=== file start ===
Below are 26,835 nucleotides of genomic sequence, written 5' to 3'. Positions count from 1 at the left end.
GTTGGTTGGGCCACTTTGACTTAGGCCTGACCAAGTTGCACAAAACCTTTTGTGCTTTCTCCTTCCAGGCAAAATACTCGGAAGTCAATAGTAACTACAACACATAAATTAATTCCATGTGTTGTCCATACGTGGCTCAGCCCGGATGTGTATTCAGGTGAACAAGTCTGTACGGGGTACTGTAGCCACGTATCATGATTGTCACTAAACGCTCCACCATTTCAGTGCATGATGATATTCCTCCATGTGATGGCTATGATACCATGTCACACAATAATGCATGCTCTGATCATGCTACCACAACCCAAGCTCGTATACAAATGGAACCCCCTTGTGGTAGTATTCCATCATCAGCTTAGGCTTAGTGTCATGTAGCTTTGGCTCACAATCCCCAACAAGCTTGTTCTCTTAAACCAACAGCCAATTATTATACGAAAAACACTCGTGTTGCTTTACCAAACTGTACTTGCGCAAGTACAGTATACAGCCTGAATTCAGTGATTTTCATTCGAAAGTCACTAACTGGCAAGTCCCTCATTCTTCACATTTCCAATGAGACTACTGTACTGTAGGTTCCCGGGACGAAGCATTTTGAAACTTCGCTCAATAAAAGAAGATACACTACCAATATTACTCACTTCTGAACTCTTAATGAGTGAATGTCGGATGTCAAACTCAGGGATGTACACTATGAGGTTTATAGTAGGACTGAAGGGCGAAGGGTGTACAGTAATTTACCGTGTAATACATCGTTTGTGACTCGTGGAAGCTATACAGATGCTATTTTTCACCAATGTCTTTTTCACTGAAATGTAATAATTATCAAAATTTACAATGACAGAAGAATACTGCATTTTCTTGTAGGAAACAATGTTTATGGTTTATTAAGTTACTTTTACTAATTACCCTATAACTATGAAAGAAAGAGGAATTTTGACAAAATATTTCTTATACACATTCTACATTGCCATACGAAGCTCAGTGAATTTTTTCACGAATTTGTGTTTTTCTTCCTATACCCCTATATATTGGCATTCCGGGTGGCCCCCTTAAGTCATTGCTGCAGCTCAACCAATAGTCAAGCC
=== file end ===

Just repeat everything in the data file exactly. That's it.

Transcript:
Below are 26,835 nucleotides of genomic sequence, written 5' to 3'. Positions count from 1 at the left end.
GTTGGTTGGGCCACTTTGACTTAGGCCTGACCAAGTTGCACAAAACCTTTTGTGCTTTCTCCTTCCAGGCAAAATACTCGGAAGTCAATAGTAACTACAACACATAAATTAATTCCATGTGTTGTCCATACGTGGCTCAGCCCGGATGTGTATTCAGGTGAACAAGTCTGTACGGGGTACTGTAGCCACGTATCATGATTGTCACTAAACGCTCCACCATTTCAGTGCATGATGATATTCCTCCATGTGATGGCTATGATACCATGTCACACAATAATGCATGCTCTGATCATGCTACCACAACCCAAGCTCGTATACAAATGGAACCCCCTTGTGGTAGTATTCCATCATCAGCTTAGGCTTAGTGTCATGTAGCTTTGGCTCACAATCCCCAACAAGCTTGTTCTCTTAAACCAACAGCCAATTATTATACGAAAAACACTCGTGTTGCTTTACCAAACTGTACTTGCGCAAGTACAGTATACAGCCTGAATTCAGTGATTTTCATTCGAAAGTCACTAACTGGCAAGTCCCTCATTCTTCACATTTCCAATGAGACTACTGTACTGTAGGTTCCCGGGACGAAGCATTTTGAAACTTCGCTCAATAAAAGAAGATACACTACCAATATTACTCACTTCTGAACTCTTAATGAGTGAATGTCGGATGTCAAACTCAGGGATGTACACTATGAGGTTTATAGTAGGACTGAAGGGCGAAGGGTGTACAGTAATTTACCGTGTAATACATCGTTTGTGACTCGTGGAAGCTATACAGATGCTATTTTTCACCAATGTCTTTTTCACTGAAATGTAATAATTATCAAAATTTACAATGACAGAAGAATACTGCATTTTCTTGTAGGAAACAATGTTTATGGTTTATTAAGTTACTTTTACTAATTACCCTATAACTATGAAAGAAAGAGGAATTTTGACAAAATATTTCTTATACACATTCTACATTGCCATACGAAGCTCAGTGAATTTTTTCACGAATTTGTGTTTTTCTTCCTATACCCCTATATATTGGCATTCCGGGTGGCCCCCTTAAGTCATTGCTGCAGCTCAACCAATAGTCAAGCC